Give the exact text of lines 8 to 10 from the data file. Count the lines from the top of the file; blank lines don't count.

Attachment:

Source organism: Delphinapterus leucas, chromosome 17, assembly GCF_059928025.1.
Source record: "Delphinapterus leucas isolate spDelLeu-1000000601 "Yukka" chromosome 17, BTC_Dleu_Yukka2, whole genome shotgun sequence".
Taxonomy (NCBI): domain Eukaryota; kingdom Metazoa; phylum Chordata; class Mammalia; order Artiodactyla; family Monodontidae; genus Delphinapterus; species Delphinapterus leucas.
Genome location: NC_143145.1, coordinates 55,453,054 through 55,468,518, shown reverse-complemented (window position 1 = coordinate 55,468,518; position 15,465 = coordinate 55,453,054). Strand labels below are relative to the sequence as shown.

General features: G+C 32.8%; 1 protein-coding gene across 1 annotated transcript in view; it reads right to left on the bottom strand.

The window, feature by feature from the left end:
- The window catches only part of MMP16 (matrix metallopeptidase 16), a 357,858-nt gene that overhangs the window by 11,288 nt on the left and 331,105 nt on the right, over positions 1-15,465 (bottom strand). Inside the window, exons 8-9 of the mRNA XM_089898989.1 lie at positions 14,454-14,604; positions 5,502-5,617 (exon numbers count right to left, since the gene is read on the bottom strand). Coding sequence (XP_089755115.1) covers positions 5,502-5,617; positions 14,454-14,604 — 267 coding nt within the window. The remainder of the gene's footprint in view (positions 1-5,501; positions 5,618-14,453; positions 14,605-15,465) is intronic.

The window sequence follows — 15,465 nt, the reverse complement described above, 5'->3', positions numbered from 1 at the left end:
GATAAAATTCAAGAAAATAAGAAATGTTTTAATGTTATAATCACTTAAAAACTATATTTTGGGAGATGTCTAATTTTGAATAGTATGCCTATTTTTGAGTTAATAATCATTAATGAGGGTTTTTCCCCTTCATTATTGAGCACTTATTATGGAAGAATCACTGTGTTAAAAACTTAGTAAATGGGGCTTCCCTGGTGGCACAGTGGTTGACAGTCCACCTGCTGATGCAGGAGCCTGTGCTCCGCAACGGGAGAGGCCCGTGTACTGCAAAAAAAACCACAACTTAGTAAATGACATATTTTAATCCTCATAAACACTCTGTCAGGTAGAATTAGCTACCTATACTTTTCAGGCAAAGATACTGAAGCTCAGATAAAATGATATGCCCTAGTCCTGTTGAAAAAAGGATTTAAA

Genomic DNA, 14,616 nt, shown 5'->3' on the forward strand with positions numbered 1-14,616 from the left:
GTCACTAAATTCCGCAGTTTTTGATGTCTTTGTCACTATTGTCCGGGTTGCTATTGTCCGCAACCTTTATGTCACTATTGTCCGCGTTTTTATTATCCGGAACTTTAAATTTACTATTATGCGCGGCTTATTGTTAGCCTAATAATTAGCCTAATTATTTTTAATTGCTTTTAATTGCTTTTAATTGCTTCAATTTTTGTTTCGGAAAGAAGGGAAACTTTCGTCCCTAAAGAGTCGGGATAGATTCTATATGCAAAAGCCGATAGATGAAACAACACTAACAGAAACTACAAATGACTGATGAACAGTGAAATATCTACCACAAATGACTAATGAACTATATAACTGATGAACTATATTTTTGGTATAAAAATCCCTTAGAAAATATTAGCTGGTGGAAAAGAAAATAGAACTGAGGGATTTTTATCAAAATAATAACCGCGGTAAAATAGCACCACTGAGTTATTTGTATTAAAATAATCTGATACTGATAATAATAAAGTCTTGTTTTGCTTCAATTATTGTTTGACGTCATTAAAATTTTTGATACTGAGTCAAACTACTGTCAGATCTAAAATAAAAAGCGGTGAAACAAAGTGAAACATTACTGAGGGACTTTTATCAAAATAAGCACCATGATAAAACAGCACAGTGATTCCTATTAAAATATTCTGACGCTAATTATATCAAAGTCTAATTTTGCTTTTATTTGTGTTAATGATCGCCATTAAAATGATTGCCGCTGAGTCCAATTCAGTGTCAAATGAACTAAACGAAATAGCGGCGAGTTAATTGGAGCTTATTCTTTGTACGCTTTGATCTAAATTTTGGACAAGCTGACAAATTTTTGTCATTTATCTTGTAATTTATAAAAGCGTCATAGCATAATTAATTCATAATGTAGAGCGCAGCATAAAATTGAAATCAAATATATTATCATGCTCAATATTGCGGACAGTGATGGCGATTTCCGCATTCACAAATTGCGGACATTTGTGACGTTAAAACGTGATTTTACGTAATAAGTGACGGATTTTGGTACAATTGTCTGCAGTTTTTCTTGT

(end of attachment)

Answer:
The window sequence follows — 15,465 nt, the reverse complement described above, 5'->3', positions numbered from 1 at the left end:
GATAAAATTCAAGAAAATAAGAAATGTTTTAATGTTATAATCACTTAAAAACTATATTTTGGGAGATGTCTAATTTTGAATAGTATGCCTATTTTTGAGTTAATAATCATTAATGAGGGTTTTTCCCCTTCATTATTGAGCACTTATTATGGAAGAATCACTGTGTTAAAAACTTAGTAAATGGGGCTTCCCTGGTGGCACAGTGGTTGACAGTCCACCTGCTGATGCAGGAGCCTGTGCTCCGCAACGGGAGAGGCCCGTGTACTGCAAAAAAAACCACAACTTAGTAAATGACATATTTTAATCCTCATAAACACTCTGTCAGGTAGAATTAGCTACCTATACTTTTCAGGCAAAGATACTGAAGCTCAGATAAAATGATATGCCCTAGTCCTGTTGAAAAAAGGATTTAAA

Genomic DNA, 14,616 nt, shown 5'->3' on the forward strand with positions numbered 1-14,616 from the left: